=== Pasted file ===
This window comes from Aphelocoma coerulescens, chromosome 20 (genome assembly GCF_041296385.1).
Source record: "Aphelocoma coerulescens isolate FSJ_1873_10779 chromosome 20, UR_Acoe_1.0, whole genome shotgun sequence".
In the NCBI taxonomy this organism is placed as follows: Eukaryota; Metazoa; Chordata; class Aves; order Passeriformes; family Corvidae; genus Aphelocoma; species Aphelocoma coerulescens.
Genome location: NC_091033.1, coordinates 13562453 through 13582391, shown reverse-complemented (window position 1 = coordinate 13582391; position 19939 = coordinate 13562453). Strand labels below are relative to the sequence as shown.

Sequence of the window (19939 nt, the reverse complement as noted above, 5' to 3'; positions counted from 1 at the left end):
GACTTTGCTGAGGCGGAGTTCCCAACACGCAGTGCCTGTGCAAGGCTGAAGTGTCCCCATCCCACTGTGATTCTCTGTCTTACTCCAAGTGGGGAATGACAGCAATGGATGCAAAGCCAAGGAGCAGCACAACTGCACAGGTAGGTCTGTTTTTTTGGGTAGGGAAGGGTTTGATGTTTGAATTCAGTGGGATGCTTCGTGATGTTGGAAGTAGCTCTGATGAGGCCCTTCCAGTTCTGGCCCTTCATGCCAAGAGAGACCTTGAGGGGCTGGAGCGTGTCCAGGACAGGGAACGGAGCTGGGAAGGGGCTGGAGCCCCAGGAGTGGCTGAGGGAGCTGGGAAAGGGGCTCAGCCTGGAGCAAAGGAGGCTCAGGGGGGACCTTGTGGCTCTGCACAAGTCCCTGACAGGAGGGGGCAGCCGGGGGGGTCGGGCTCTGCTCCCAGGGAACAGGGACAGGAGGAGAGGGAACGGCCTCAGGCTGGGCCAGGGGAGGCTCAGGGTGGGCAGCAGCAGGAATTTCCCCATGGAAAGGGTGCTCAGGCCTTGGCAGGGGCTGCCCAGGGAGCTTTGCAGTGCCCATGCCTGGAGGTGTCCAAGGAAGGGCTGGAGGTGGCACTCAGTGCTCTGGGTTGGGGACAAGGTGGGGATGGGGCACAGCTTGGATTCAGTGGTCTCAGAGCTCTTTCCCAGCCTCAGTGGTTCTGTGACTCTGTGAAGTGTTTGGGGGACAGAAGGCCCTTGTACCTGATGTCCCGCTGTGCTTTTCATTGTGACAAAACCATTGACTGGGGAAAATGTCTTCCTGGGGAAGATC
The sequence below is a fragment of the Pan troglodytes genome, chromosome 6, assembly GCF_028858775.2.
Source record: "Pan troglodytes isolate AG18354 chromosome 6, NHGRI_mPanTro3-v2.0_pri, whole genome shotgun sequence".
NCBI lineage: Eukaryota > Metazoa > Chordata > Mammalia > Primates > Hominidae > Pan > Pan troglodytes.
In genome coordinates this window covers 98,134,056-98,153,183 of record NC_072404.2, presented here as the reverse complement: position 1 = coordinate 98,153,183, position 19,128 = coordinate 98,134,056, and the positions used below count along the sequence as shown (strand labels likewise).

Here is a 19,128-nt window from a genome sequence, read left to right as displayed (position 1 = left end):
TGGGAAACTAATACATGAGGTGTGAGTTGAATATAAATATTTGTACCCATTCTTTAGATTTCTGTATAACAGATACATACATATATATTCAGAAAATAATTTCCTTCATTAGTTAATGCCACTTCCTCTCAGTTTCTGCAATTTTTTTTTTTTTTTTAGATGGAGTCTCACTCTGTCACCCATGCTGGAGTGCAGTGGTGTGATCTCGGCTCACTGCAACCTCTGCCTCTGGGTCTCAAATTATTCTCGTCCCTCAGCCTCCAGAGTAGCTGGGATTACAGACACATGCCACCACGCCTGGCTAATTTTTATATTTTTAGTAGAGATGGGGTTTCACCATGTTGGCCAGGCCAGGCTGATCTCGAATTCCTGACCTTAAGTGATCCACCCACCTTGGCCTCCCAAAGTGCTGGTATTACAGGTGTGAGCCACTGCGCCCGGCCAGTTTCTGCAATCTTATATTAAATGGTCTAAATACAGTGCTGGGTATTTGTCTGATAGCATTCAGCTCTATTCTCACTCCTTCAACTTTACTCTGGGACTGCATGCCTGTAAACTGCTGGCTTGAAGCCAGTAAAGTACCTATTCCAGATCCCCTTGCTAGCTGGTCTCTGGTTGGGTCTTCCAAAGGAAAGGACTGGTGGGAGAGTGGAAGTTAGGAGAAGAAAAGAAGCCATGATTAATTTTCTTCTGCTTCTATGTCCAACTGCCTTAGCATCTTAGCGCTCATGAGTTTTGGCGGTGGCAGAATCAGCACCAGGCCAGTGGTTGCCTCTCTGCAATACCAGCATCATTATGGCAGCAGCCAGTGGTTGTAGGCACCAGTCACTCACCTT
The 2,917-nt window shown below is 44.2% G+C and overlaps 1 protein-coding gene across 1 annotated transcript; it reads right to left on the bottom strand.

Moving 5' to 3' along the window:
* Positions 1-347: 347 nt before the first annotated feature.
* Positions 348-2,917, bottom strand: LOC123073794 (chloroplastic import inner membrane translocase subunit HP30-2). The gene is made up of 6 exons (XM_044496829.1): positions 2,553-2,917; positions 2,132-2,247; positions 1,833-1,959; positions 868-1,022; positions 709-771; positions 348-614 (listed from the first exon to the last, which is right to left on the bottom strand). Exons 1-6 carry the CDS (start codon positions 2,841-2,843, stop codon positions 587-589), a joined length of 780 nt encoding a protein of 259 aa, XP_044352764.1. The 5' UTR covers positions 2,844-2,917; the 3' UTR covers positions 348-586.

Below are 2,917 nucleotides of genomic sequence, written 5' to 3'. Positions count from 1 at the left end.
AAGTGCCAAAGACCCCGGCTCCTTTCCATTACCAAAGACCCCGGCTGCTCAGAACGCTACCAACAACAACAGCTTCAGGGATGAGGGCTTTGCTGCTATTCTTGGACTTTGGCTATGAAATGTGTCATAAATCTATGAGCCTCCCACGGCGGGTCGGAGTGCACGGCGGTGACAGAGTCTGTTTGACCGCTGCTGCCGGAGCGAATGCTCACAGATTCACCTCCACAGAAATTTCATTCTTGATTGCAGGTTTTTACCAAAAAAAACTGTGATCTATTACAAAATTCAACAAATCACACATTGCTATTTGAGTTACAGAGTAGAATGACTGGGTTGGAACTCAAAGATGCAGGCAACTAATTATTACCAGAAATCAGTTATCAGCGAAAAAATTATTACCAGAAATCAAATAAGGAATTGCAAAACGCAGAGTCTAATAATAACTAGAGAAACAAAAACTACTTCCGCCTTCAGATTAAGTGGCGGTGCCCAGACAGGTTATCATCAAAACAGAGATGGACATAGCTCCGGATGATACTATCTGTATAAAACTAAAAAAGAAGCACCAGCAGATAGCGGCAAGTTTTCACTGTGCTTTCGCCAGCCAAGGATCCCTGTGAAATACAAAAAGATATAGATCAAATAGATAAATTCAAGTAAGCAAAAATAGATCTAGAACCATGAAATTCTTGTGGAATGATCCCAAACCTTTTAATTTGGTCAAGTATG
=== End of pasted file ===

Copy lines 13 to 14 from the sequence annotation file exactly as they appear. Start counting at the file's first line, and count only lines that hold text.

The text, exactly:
The 2,917-nt window shown below is 44.2% G+C and overlaps 1 protein-coding gene across 1 annotated transcript; it reads right to left on the bottom strand.

Moving 5' to 3' along the window: